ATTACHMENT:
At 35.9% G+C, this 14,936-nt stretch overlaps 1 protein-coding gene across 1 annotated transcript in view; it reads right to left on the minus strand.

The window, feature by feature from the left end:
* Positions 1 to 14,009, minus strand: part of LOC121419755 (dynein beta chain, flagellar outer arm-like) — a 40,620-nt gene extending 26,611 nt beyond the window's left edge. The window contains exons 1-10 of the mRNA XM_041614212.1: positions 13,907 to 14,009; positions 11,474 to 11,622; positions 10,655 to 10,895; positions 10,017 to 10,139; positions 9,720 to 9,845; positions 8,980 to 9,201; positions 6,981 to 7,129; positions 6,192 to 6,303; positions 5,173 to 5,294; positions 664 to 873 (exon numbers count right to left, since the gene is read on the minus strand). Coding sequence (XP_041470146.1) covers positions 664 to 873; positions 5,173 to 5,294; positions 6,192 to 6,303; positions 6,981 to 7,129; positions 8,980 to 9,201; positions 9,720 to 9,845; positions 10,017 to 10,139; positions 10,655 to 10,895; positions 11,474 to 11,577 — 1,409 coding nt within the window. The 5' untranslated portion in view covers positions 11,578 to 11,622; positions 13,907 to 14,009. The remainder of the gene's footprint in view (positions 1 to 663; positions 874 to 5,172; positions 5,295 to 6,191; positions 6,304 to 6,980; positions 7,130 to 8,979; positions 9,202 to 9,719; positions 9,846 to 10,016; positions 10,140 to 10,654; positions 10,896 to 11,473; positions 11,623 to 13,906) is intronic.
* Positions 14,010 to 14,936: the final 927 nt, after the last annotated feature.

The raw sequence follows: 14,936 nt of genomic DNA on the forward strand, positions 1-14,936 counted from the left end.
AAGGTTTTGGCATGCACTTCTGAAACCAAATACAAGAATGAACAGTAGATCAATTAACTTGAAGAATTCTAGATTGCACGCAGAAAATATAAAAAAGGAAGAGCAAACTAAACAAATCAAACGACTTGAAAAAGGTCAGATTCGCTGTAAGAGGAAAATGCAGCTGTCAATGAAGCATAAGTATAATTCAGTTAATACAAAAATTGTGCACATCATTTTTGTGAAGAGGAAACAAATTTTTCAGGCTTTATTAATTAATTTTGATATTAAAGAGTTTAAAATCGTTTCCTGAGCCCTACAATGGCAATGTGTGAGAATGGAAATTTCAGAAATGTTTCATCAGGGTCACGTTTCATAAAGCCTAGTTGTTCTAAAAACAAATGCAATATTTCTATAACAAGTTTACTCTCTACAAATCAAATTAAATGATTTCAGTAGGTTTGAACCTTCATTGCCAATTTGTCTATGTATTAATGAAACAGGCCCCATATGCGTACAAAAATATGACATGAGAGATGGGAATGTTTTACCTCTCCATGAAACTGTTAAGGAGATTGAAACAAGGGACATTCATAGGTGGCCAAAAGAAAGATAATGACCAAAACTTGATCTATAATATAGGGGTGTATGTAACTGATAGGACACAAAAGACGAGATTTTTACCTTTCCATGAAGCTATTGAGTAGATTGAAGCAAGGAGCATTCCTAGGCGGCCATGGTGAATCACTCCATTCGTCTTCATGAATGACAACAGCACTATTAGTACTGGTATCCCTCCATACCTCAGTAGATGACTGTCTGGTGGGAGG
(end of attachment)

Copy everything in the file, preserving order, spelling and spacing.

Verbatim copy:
At 35.9% G+C, this 14,936-nt stretch overlaps 1 protein-coding gene across 1 annotated transcript in view; it reads right to left on the minus strand.

The window, feature by feature from the left end:
* Positions 1 to 14,009, minus strand: part of LOC121419755 (dynein beta chain, flagellar outer arm-like) — a 40,620-nt gene extending 26,611 nt beyond the window's left edge. The window contains exons 1-10 of the mRNA XM_041614212.1: positions 13,907 to 14,009; positions 11,474 to 11,622; positions 10,655 to 10,895; positions 10,017 to 10,139; positions 9,720 to 9,845; positions 8,980 to 9,201; positions 6,981 to 7,129; positions 6,192 to 6,303; positions 5,173 to 5,294; positions 664 to 873 (exon numbers count right to left, since the gene is read on the minus strand). Coding sequence (XP_041470146.1) covers positions 664 to 873; positions 5,173 to 5,294; positions 6,192 to 6,303; positions 6,981 to 7,129; positions 8,980 to 9,201; positions 9,720 to 9,845; positions 10,017 to 10,139; positions 10,655 to 10,895; positions 11,474 to 11,577 — 1,409 coding nt within the window. The 5' untranslated portion in view covers positions 11,578 to 11,622; positions 13,907 to 14,009. The remainder of the gene's footprint in view (positions 1 to 663; positions 874 to 5,172; positions 5,295 to 6,191; positions 6,304 to 6,980; positions 7,130 to 8,979; positions 9,202 to 9,719; positions 9,846 to 10,016; positions 10,140 to 10,654; positions 10,896 to 11,473; positions 11,623 to 13,906) is intronic.
* Positions 14,010 to 14,936: the final 927 nt, after the last annotated feature.

The raw sequence follows: 14,936 nt of genomic DNA on the forward strand, positions 1-14,936 counted from the left end.
AAGGTTTTGGCATGCACTTCTGAAACCAAATACAAGAATGAACAGTAGATCAATTAACTTGAAGAATTCTAGATTGCACGCAGAAAATATAAAAAAGGAAGAGCAAACTAAACAAATCAAACGACTTGAAAAAGGTCAGATTCGCTGTAAGAGGAAAATGCAGCTGTCAATGAAGCATAAGTATAATTCAGTTAATACAAAAATTGTGCACATCATTTTTGTGAAGAGGAAACAAATTTTTCAGGCTTTATTAATTAATTTTGATATTAAAGAGTTTAAAATCGTTTCCTGAGCCCTACAATGGCAATGTGTGAGAATGGAAATTTCAGAAATGTTTCATCAGGGTCACGTTTCATAAAGCCTAGTTGTTCTAAAAACAAATGCAATATTTCTATAACAAGTTTACTCTCTACAAATCAAATTAAATGATTTCAGTAGGTTTGAACCTTCATTGCCAATTTGTCTATGTATTAATGAAACAGGCCCCATATGCGTACAAAAATATGACATGAGAGATGGGAATGTTTTACCTCTCCATGAAACTGTTAAGGAGATTGAAACAAGGGACATTCATAGGTGGCCAAAAGAAAGATAATGACCAAAACTTGATCTATAATATAGGGGTGTATGTAACTGATAGGACACAAAAGACGAGATTTTTACCTTTCCATGAAGCTATTGAGTAGATTGAAGCAAGGAGCATTCCTAGGCGGCCATGGTGAATCACTCCATTCGTCTTCATGAATGACAACAGCACTATTAGTACTGGTATCCCTCCATACCTCAGTAGATGACTGTCTGGTGGGAGG